December is always the time to look back on the year. It’s time to reminisce over the adventures you’ve been on, and the people who we’ve lost on the way. We wanted to dedicate this post to the great philanthropists who have sadly left us this past year.
Paul Allen died the age of 65 on the 15th October. He gained his fortune by co-founding Microsoft with Bill Gates back in 1974 but unfortunately got diagnosed with Hodgkin’s lymphoma in 1982, and therefore had to give up most of his responsibilities at the business.
No matter his health, Allen pushed forward and went into remission. His money grew and with it his responsibility to give back. He was always very close with his sister, so together they created the Paul G. Allen Family Foundation. The foundation concentrated on Energy needs and climate change, Biodiversity on land and sea, Helping young people, Arts and education, Advance scientific and technology, and help vulnerable populations.
The Paul G. Allen Family Foundation donated more than $494 million to over 1,500 nonprofits by 2010, and Paul on his own donated over $2 billion to different causes! He was also a part of the Giving Pledge, promising to give away at least 50% of his wealth – whether in life or death. Paul was recognised for his philanthropy around the world and received the Andrew Carnegie Medal of Philanthropy and Inside Philanthropy’s ‘Philanthropist of the Year’.
In the end, his cancer came back and took this great man from us.
At the ripe age of 101, Muriel Leventhal lived a long, inspiring life. Described as a ‘queit philanthropist’ as she never wanted recognition or praise for her giving. She simply believed that it was the right thing to do.
Her husband, Norman B. Leventhal, was well known for his generous giving however without his loving wife, he would be penniless. The Beacon Companies (where they made their money) only came to be thanks to Muriel Leventhal. She had managed to save enough money whilst working and studying for her degree, that she was able to loan Norman $3000 in 1946. That is equivalent to $40,635.82 today!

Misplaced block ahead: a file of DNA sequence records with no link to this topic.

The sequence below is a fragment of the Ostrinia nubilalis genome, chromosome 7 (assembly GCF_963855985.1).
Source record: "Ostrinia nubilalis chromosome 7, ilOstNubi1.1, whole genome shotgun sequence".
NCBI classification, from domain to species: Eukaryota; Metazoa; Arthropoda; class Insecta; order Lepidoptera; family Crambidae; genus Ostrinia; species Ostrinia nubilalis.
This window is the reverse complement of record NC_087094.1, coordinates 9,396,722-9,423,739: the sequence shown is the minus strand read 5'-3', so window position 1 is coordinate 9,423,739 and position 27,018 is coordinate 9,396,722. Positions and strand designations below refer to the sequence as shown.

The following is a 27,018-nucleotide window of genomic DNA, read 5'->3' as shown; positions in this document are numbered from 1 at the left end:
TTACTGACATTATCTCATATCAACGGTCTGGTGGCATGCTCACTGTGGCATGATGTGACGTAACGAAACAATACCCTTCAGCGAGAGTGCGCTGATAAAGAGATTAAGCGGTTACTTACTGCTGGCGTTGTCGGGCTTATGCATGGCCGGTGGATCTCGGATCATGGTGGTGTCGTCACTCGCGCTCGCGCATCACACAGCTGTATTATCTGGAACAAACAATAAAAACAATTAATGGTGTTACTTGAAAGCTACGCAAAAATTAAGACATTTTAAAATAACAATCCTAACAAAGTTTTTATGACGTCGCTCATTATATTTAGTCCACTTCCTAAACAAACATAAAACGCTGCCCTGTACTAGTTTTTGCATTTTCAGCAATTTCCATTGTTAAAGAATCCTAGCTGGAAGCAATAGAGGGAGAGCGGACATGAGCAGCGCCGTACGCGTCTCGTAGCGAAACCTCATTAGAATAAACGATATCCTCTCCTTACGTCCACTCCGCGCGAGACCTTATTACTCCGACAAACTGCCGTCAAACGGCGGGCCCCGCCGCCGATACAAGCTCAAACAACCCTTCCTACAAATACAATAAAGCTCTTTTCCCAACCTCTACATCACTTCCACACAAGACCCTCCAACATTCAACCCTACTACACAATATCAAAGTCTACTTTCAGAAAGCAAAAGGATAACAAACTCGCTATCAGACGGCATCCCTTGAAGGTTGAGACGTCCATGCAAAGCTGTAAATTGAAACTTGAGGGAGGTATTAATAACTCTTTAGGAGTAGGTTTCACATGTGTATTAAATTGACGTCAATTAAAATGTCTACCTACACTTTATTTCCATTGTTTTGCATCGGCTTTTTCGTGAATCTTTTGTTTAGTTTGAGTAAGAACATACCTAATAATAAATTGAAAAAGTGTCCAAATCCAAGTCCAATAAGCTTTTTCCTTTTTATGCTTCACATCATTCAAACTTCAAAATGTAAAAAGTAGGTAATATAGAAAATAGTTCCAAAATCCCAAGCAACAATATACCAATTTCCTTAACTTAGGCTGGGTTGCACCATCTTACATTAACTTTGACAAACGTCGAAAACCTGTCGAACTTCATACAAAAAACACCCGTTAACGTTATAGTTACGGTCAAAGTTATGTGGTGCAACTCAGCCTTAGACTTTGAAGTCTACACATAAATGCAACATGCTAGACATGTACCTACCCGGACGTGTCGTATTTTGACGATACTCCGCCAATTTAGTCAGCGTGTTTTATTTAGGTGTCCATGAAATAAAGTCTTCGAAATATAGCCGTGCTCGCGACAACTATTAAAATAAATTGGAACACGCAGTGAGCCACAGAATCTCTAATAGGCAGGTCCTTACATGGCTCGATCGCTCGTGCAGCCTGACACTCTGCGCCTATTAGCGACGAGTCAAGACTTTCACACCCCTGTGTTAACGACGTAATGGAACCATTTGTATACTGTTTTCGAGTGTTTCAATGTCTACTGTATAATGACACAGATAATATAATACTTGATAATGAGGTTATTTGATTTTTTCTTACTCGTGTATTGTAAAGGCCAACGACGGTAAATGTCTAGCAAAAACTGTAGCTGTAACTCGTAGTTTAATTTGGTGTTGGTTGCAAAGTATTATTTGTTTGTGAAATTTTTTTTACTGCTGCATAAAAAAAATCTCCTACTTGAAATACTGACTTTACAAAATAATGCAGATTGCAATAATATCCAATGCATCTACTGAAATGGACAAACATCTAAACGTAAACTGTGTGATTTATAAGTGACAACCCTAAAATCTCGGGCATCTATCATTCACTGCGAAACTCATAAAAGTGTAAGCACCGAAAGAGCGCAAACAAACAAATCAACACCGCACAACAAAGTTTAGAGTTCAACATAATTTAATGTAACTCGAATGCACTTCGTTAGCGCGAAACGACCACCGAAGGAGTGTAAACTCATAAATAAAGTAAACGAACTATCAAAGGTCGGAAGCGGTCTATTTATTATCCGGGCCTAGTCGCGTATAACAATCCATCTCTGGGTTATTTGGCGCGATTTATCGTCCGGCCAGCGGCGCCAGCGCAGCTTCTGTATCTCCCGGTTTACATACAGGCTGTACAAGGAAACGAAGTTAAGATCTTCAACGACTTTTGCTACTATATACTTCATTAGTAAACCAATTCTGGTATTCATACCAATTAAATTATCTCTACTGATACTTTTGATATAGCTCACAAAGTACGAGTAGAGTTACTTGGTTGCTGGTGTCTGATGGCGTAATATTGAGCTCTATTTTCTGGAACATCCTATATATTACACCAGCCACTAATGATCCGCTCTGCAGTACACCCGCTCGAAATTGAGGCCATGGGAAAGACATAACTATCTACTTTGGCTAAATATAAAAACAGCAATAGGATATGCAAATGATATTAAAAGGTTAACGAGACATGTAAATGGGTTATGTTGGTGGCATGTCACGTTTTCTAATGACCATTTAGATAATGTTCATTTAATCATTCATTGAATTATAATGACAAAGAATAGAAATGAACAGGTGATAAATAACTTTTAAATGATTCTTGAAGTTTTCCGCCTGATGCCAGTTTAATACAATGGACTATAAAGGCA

Muriel Leventhal’s main form of philanthropy was allowing people the education they deserved. She would pay for students college funds as she believed that was the best way for people to thrive.
For 40 years, Mrs Leventhal was a volunteer at the Boston Children’s Hospital, working from 9 a.m. to noon. And in the end, The Muriel and Norman B. Leventhal Family Foundation went on to donate $1 million for the hospital to spend however it wanted.
“Her generosity was quiet,” Mrs Leventhal’s son Mark wrote in a passage he contributed to the eulogy. “I’m not sure we will ever have a complete accounting of the ways she enabled others to thrive.”
Henry Arnhold, a German investment banker who ran companies overseeing more than $100 billion in assets, died at age 96 in his home in Manhattan after a heart attack.
The German Jewish banker escaped Nazi persecution and was able to re-establish his family business in the ‘New World’ and helped to rebuild Dresden, the Free State of Saxony Germany.
Arnhold was well known for his philanthropy, giving millions of dollars each year to his three favourite causes; the environment, the arts and helping refugees. He also funded scholarships at the New School, a university in New York City ranked number 1 in art and design in the US. And his lead funding for PBS allowed for millions of new viewers to watch the show ‘Nature’.
Jon Huntsman Sr.
Jon Huntsman Sr. was known for the creation of the Big Mac clamshell case, which made him millions of dollars, yet this isn’t what he’ll be remembered for. His business and entrepreneur spirit is what got him to a position which allowed him to help so many others.
Being the son of a potato farmer in Utah, Huntsman Sr knew how hard it was to grow up with very little. After both of his parents were diagnosed with cancer and lost their battle, Jon Huntsman created the Huntsman Cancer Institute at the University of Utah with a $10 million grant, and in the years since, he and his family donated more than $1.4 billion to cancer research.
Sadly the names continue; H.F. Lenfest, Clayton Riddell, David Rockefeller, Richard DeVos, Alex Spanos, John H. Bryan Jr. and many more. All these amazing people helped to shape the world and give people a catch they normally wouldn’t have. They helped the environment, science and medical research, education and people all over the world. We hope to see the rise of others that can fill their shoes, but for now, we grieve the loss of 2018.